Her Story: Ladies In Literature with Jenny Bardsley

Her Story: Ladies In Literature is a special, month-long series on Pop! Goes The Reader in which we celebrate the literary female role models whose stories have inspired and empowered us since time immemorial. From Harriet M. Welsch to Anne Shirley, Becky Bloomwood to Hermione Granger, Her Story: Ladies In Literature is a series created for women, by women as thirty-nine authors answer the question: “Who’s your heroine?” You can find a complete list of the participants and their scheduled guest post dates Here!


About Jenny Bardsley

Jennifer Bardsley writes the parenting column “I Brake for Moms” for The Everett Daily Herald. Her debut YA novel, Genesis Girl will be published by Month9Books on June 14, 2016, with the sequel releasing in 2017. Genesis Girl is about a teenager who has never been on the Internet. Jennifer however, is on the web all the time as “The YA Gal” with over 19,800 followers on Facebook, and 12,600 followers on Instagram. On Facebook, she hosts the weekly instant book club called #TakeALookTuesday where YA Gal friends geek out, share pictures of what they are reading, and chat about books

Jennifer is a member of SCBWI, The Sweet Sixteens debut author group, and is founder of Sixteen To Read. An alumna of Stanford University, Jennifer lives near Seattle, WA where she enjoys spending time with her family and her poodle, Merlin.

Author Links: WebsiteTwitterInstagramFacebookGoodreads

Give some credit to Rose Wilder Lane.

Canadian readers, please excuse me. I know your prairies are just as good as the ones we have in the United States. But when I was little there was only one prairie I cared about and it was the place Laura Ingalls Wilder’s family lived in her iconic Little House On The Prairie series.

Every time I read any of the Little House books I always came away with the feeling that the Ingalls were the ideal family. All they needed was each other. Add a cow and 160 acres, and they were entirely self-sufficient.

I must have read the series at least ten times. I thought I knew all about the Ingalls family, but I didn’t. I thought I knew why they succeeded and why they failed, but I was wrong. I didn’t even know who really crafted the books.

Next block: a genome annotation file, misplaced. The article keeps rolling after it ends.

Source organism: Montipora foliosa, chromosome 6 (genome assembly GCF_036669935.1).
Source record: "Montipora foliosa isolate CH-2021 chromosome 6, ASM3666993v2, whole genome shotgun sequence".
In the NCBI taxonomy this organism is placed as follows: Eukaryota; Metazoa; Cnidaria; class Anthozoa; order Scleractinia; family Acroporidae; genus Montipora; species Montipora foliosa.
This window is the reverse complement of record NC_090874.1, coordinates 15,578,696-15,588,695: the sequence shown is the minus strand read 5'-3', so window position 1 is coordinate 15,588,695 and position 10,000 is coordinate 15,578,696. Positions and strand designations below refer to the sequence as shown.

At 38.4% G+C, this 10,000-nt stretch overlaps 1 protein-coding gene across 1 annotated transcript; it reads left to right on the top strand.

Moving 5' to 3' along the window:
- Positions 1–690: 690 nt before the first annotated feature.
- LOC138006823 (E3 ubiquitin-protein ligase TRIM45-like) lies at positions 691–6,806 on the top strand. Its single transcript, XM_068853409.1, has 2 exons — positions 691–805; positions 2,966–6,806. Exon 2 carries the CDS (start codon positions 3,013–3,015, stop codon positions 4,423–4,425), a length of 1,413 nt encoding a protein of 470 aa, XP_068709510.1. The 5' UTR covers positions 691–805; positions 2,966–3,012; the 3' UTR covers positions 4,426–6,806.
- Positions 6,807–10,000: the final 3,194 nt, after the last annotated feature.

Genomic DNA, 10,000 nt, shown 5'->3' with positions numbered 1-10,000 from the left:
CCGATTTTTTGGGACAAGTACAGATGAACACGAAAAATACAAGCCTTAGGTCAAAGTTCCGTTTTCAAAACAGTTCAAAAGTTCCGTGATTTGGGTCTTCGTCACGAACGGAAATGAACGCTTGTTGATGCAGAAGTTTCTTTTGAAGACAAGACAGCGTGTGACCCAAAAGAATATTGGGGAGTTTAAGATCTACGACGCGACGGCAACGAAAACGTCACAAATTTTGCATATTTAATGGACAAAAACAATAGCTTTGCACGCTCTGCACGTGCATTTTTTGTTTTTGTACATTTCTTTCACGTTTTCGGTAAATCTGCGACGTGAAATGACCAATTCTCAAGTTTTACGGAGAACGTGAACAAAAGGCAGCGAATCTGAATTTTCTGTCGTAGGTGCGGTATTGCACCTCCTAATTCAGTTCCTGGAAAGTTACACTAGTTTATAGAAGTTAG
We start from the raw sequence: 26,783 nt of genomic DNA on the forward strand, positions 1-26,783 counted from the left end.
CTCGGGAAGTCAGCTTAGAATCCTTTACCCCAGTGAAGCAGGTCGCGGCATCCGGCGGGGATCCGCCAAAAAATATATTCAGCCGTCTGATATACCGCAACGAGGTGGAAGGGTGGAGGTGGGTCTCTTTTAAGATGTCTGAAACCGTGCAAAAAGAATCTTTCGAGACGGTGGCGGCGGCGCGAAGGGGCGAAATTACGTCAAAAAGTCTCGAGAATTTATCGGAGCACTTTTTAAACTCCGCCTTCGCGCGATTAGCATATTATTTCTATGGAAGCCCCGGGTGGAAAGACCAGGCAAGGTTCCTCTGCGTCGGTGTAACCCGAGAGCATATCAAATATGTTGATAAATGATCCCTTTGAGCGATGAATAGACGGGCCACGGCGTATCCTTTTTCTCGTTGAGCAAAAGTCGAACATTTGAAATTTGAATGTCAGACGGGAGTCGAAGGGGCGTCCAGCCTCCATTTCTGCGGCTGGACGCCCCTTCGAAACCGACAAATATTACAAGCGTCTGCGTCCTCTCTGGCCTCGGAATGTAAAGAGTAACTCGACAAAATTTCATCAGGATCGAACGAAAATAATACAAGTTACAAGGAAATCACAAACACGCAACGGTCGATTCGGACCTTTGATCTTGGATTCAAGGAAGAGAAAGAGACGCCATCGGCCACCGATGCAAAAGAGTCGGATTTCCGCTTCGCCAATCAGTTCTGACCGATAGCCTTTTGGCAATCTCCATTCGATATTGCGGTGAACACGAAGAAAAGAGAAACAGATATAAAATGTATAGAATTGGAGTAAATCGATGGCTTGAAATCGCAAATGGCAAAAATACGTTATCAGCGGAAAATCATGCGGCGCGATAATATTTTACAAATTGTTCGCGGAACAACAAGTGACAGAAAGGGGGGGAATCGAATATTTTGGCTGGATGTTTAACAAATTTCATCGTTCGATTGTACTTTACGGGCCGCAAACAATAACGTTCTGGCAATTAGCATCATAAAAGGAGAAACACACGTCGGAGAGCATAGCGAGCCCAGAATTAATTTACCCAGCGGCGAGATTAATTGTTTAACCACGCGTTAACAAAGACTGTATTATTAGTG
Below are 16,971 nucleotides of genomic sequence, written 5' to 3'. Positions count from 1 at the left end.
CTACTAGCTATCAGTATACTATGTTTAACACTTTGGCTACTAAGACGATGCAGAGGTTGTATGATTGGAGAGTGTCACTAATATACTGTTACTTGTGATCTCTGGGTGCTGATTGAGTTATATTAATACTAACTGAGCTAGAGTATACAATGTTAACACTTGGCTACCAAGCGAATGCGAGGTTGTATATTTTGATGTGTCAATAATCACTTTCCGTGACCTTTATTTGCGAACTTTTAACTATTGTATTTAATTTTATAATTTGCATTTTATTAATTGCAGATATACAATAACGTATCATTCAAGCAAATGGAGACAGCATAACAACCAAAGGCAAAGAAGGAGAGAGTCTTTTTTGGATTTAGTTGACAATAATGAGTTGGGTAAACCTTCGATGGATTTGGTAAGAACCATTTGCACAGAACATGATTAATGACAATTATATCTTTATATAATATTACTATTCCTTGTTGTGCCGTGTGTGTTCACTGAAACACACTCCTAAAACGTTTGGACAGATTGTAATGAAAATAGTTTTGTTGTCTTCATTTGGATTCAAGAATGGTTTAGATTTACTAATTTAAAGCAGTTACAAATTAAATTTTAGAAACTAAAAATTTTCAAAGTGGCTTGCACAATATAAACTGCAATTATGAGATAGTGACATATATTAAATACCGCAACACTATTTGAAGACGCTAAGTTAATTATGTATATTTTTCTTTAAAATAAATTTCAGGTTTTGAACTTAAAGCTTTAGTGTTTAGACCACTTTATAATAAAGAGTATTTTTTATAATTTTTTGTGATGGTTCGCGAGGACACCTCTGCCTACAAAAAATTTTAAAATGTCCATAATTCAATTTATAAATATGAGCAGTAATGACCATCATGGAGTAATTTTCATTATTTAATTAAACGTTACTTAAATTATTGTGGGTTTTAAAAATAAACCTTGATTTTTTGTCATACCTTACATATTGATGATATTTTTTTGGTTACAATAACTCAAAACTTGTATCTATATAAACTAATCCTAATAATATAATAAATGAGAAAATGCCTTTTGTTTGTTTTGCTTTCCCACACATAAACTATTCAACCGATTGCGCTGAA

The Ghost In The Little House by William Holtz, claims that Laura’s daughter, Rose Wilder Lane, was the true genius behind the series. He points to primary source documents that show that Laura would write a pretty basic rough draft, and then Rose would heavily rewrite it for publication.

Shock! Gasp! Horror! The tween in me cried when I read Holtz’s book, but I couldn’t explain away the evidence. I wanted to believe that Laura was the one-and-only true author, but the more I learned about Rose, the clearer it became that it was probably a collaborative effort.

Rose Wilder Lane was a genius in her own right. Today with our modern IQ tests, we would probably identify Rose as highly gifted. As a child she suffered through incompetent teachers in a one-room school house. It’s no wonder that as an adult Rose hated the small town in Arkansas where she grew up.

An only child who was reared in poverty, Rose left the Ozarks as soon as possible. She carved out a fabulous life for herself and became famous in her own right. Rose traveled all over the world, wrote best sellers, championed orphans, and became the mother of the Libertarian party along with Ayn Rand. But there was one thing holding Rose back — her parents.